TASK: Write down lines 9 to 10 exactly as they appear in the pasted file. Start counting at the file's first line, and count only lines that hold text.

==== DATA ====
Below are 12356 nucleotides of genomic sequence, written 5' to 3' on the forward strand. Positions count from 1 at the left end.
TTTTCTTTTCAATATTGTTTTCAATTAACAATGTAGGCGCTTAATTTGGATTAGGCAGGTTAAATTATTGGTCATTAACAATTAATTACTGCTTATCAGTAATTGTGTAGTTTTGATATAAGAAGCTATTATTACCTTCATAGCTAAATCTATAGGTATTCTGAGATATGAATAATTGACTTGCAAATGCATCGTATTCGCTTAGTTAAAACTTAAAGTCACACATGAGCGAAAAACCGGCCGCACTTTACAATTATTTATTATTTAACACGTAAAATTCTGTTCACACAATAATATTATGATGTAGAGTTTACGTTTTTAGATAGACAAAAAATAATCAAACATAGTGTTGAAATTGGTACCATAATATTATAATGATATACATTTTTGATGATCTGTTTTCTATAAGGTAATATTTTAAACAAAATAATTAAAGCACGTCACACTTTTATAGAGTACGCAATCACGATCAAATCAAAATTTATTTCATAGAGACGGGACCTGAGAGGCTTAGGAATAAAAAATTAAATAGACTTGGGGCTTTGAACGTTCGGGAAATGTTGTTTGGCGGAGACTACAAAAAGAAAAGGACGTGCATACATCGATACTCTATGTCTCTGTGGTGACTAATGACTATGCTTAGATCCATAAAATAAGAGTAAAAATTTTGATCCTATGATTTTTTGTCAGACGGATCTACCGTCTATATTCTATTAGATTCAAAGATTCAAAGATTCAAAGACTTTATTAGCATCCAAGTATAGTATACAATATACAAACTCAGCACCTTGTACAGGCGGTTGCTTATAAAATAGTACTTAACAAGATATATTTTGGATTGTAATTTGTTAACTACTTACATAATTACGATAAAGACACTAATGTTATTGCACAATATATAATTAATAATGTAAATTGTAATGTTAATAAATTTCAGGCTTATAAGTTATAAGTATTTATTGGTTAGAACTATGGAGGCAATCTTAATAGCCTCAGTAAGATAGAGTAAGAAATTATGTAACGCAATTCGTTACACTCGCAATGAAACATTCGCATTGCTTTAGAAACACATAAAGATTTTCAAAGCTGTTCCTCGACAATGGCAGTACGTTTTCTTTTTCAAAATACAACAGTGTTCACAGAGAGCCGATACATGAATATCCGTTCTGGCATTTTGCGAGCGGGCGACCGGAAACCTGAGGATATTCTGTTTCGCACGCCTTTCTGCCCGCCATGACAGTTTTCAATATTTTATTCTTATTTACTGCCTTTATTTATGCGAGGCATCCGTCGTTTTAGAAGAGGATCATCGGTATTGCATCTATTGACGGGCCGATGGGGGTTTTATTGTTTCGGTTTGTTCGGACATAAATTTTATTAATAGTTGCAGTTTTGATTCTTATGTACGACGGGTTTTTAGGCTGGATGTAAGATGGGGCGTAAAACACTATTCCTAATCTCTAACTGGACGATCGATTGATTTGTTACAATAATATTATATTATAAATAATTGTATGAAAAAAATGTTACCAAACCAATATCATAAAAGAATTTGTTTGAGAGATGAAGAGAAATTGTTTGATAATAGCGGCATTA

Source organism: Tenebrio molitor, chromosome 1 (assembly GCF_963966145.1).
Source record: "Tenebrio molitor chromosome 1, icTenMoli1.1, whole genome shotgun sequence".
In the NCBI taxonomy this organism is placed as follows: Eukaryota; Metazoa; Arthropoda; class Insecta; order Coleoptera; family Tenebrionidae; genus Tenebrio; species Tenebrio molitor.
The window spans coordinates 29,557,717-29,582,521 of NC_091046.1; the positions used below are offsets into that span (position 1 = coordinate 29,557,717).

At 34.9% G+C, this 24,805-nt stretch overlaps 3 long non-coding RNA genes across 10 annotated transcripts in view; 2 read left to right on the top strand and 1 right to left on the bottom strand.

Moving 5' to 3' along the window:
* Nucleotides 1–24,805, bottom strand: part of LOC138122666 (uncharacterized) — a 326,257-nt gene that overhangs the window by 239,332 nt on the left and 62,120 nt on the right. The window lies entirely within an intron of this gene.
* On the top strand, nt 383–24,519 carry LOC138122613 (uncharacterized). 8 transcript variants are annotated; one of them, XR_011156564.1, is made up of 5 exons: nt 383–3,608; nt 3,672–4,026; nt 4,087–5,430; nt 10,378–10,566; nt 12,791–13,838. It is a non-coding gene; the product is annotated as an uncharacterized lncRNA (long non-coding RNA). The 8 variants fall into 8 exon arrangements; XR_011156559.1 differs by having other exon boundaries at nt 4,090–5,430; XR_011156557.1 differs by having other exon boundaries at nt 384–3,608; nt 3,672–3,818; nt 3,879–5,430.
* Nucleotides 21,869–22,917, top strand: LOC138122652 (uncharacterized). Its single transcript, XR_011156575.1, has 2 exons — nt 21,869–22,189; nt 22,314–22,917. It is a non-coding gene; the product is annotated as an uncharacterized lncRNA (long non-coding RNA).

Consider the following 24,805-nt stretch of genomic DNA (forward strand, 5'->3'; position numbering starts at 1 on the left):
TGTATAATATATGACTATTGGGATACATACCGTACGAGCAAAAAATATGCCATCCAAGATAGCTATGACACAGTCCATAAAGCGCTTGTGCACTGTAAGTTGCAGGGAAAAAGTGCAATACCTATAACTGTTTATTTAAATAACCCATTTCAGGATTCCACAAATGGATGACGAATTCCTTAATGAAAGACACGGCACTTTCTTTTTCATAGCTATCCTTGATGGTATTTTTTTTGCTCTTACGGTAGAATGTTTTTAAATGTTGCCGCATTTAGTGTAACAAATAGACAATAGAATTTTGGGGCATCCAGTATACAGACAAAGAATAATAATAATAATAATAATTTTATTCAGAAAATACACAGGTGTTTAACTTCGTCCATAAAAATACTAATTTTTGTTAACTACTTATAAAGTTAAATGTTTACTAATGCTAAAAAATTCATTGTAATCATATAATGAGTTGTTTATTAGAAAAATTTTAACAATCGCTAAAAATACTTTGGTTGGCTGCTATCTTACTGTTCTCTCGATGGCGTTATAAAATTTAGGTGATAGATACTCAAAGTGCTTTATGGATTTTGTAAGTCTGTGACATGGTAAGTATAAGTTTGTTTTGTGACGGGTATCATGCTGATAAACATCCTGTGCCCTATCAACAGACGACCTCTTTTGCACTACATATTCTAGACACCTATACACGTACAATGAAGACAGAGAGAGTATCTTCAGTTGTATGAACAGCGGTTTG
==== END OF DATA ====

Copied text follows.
* Nucleotides 1–24,805, bottom strand: part of LOC138122666 (uncharacterized) — a 326,257-nt gene that overhangs the window by 239,332 nt on the left and 62,120 nt on the right. The window lies entirely within an intron of this gene.
* On the top strand, nt 383–24,519 carry LOC138122613 (uncharacterized). 8 transcript variants are annotated; one of them, XR_011156564.1, is made up of 5 exons: nt 383–3,608; nt 3,672–4,026; nt 4,087–5,430; nt 10,378–10,566; nt 12,791–13,838. It is a non-coding gene; the product is annotated as an uncharacterized lncRNA (long non-coding RNA). The 8 variants fall into 8 exon arrangements; XR_011156559.1 differs by having other exon boundaries at nt 4,090–5,430; XR_011156557.1 differs by having other exon boundaries at nt 384–3,608; nt 3,672–3,818; nt 3,879–5,430.